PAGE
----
Yes! This is the issue. I read this, recognized it immediately at a gut level. Let’s stop infantilizing or goddess-izing or demonizing. Let’s just be human beings, capable of rational thought and wise (and foolish) decisions, worthy of being treated as intellectual and moral equals.

  4. 4.

    Too bad I’ve been gagged. ;)

  5. 5.

    This is my favorite ever picture of Jesus, precisely because it shows him listening to a woman speak, and speak apparently forcefully (or at least animatedly, with gestures). He’s not gazing at her, or smiling at her sentimentally, or blessing her, or doing anything to her. He’s walking along with her and considering her words. It pains me that such an image seems so revelatory.

  6. 6.

    Good thoughts! Loved this, especially the observation that Jesus treated the women in his life as human beings. Wow.

  7. 7.

    #5 he’s probably thinking about sports amirite ladies?? :)

  8. 8.

    No. 4, do you mean to say you’ve been Lady Gagged Eating Gaga, or something?

  9. 9.

    I totally agree with this post. I’ve experienced the “love” that makes a person try to “save” another from their wicked, wicked ways, and it just makes me feel uncomfortable.

    Kristine #5, I love that picture. Thank you for sharing it.

  10. 10.

    I like this, and I like Kristine’s picture of Jesus.

  11. 11.

    So Jesus has this *great* conversation with the woman at the well. And he finishes by telling her (first!) that he is the Messiah. And

    ‘Just then his disciples returned and were surprised to find him talking with a woman. But no one asked, “What do you want?” or “Why are you talking with her?”’ (John 4: 27)

    I wonder if their latter-day counterparts sometimes still ask the wrong questions . . .

  12. 12.

    Lynnette, I love you. I didn’t read your post because it seemed belligerent and possibly apostate, but I just wanted to let you know that I love you. And I’ll be praying for you to repent, because I love you.

  13. 13.

    Melyngoch,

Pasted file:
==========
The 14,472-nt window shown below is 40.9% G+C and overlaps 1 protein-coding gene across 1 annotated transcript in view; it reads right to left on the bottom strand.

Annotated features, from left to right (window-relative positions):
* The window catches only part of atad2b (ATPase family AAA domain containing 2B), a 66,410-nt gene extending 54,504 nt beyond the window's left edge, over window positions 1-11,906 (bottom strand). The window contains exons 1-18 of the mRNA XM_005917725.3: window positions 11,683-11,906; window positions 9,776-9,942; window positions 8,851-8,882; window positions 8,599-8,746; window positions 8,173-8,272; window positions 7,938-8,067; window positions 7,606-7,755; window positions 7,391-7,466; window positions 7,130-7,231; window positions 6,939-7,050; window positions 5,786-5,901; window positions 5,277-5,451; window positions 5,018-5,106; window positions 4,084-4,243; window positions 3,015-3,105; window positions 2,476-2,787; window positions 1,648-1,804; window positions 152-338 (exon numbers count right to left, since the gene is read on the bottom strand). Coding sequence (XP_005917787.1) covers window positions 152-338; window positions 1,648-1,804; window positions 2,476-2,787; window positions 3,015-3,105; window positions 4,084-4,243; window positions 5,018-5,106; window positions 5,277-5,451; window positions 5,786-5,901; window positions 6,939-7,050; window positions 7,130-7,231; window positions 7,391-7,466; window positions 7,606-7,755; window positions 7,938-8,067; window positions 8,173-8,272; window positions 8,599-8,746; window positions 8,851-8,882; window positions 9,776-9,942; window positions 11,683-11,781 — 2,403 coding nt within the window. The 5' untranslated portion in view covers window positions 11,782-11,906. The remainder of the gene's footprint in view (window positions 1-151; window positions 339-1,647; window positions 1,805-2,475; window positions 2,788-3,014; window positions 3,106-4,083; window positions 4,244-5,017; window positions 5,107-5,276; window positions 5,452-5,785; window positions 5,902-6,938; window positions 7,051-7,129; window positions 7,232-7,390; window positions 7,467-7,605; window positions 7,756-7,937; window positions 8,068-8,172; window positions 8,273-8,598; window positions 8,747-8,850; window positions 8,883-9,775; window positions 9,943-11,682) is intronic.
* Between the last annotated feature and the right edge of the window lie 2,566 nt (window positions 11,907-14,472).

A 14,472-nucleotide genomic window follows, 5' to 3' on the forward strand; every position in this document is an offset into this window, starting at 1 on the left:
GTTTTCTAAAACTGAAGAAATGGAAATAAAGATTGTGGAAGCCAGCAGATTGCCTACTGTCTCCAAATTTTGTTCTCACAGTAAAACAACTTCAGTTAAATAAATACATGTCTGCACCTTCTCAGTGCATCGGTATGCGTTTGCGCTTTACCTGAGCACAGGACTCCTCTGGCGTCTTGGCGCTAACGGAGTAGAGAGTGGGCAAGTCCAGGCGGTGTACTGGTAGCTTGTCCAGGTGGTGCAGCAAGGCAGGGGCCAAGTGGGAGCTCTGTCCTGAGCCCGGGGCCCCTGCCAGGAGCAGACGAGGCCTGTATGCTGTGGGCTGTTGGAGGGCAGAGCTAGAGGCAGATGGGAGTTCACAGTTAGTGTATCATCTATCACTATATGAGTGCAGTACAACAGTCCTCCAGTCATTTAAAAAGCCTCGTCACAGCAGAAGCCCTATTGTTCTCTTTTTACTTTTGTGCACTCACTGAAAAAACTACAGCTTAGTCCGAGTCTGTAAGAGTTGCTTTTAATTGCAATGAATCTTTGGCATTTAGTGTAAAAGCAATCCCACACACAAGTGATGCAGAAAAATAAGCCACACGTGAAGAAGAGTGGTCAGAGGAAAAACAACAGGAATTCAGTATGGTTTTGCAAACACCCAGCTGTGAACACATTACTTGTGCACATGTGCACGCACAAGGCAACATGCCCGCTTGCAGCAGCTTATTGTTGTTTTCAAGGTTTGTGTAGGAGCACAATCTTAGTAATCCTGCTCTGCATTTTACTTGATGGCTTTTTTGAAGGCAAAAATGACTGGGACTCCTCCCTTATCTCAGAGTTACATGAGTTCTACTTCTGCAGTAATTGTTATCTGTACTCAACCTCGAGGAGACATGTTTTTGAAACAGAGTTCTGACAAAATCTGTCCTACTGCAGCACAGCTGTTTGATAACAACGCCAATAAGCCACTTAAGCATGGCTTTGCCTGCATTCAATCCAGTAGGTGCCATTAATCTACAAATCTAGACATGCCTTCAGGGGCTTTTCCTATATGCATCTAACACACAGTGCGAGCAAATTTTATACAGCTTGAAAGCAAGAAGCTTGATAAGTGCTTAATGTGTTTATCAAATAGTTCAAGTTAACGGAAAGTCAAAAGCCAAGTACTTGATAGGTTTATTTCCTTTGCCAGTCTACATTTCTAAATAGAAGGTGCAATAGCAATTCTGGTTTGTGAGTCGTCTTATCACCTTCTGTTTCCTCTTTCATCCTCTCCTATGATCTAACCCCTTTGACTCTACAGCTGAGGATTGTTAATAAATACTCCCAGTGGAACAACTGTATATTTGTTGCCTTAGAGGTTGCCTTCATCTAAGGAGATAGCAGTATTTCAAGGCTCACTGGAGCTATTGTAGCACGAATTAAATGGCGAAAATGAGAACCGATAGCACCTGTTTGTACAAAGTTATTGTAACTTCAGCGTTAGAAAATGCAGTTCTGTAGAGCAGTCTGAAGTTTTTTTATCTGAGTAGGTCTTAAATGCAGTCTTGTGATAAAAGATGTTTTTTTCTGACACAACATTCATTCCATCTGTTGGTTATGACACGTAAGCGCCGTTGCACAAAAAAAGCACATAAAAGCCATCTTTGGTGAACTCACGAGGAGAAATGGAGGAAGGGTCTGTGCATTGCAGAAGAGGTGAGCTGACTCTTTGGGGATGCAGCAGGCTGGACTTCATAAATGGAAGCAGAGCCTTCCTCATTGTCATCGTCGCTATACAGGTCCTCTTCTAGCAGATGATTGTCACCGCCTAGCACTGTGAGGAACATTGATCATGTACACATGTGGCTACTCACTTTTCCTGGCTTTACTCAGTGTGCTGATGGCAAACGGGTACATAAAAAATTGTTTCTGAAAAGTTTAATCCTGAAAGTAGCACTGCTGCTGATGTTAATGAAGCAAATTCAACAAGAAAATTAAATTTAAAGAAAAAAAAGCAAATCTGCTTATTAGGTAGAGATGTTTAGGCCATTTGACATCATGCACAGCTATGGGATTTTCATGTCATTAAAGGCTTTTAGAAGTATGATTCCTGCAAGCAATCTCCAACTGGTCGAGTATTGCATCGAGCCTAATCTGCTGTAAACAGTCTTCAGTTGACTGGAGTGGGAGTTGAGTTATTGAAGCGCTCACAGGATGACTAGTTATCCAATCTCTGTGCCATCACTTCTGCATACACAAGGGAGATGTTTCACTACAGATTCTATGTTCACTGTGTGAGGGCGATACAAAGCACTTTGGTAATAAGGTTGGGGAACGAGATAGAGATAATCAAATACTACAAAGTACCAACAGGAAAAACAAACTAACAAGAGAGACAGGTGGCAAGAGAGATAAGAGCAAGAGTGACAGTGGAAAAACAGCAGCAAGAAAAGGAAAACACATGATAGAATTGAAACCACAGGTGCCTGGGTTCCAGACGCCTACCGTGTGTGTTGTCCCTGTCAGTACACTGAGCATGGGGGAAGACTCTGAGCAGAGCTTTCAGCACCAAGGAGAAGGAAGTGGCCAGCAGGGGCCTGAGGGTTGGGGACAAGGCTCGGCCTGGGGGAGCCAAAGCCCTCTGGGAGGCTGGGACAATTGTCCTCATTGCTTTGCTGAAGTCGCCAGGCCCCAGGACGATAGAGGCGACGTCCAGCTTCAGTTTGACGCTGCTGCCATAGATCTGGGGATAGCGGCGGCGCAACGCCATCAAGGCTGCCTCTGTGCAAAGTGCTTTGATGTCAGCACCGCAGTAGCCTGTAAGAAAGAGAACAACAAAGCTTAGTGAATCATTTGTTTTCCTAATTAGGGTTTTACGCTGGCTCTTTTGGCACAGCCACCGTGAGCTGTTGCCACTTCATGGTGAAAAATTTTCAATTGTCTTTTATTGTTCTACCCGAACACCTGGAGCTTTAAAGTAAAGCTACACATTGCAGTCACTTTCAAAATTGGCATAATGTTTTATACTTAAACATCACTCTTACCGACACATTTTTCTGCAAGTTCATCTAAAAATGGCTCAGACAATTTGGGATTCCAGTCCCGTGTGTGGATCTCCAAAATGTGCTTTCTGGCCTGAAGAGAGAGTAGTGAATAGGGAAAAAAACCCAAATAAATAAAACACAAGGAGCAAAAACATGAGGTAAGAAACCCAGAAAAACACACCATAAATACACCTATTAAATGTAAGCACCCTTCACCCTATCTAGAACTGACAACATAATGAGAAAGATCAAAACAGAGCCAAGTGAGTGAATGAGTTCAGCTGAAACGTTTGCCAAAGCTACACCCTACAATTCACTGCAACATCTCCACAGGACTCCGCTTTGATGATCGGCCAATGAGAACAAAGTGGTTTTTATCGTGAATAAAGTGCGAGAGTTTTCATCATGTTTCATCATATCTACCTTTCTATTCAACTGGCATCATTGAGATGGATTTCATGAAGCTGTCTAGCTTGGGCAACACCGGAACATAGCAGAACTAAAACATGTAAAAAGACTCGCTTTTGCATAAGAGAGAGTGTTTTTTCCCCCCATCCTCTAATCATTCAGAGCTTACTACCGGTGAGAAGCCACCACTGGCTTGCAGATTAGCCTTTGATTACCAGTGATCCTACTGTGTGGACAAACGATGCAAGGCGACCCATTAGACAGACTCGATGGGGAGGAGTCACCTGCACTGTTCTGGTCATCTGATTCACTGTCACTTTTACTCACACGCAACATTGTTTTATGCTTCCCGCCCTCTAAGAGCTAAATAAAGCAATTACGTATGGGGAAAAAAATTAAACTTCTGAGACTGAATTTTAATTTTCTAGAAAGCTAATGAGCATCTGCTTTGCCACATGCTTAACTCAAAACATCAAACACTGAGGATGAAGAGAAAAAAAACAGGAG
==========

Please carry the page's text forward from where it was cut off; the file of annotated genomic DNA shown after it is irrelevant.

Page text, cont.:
You make me smile.

    Kristine,
    Nice. Which volume of Dialogue did this appear on? Is the artist listed?

  14. 14.

    Excellent, Lynnette.

    This post could be read as an extension of your post from the other day. One of the ways people love each other is by taking interest in the dumb little details of their lives, and listening to the things which bother them, and accepting them as unique individuals.

    A pernicious consequence of the way we think about men and women in the church right now is that it encourages us to treat one another as abstractions. It short-circuits honesty and undermines our attempts to know one another.

  15. 15.

    mb–it’s the Spring 2009 issue (my first one :)) The artist is Nathan Florence, who is also Dialogue’s art director. I love all his work, and you can see it at nflorencefineart.com /shameless huckstering :)

  16. 16.

    Gah–two smileys in a single comment. I should be shot.

  17. 17.

    Thanks for this post, and Kristine, thanks for a link to that artist’s page. But the structure of your post in #15 made me first go to nflorencefineart.com/shameless and it didn’t work. :)

  18. 18.

    Melyngoch, #14, FTW! Oops, wrong blog…

  19. 19.

    Good, thoughtful post. I actually think I’ve been on the giving end of this issue as much as the receiving end. I’ve been receiving the last few years and now I understand how much I bothered other people with my “love.”

  20. 20.

    Lynette, is this a bad time to tell you that I love you? In the same way I love chocolate, of course, but still, I can’t believe you don’t think my love solves all your problems!

  21. 21.

    Actually, in the way that I love chocolate, I love chocolate more than Lynnette.

    I think my love for Lynette is more like my love for wombats. But I’m not sure if I love her or the wombats more.

  22. 22.

    A gentle reminder to commenters: we do not permit declarations of love on this blog, unless they are accompanied by chocolate of the finest quality.

  23. 23.

    Oh, Bouncer, I love you.

  24. 24.

    :blushes: Really? You do?

    Petra, you have been warned. Now go away, or I shall taunt you a second time.

  25. 25.

    […] today’s edition of that good ol’ Bloggernacle comfort food, Twice-Baked ZD, Lynnette makes the startling assertion that she doesn’t want to be […]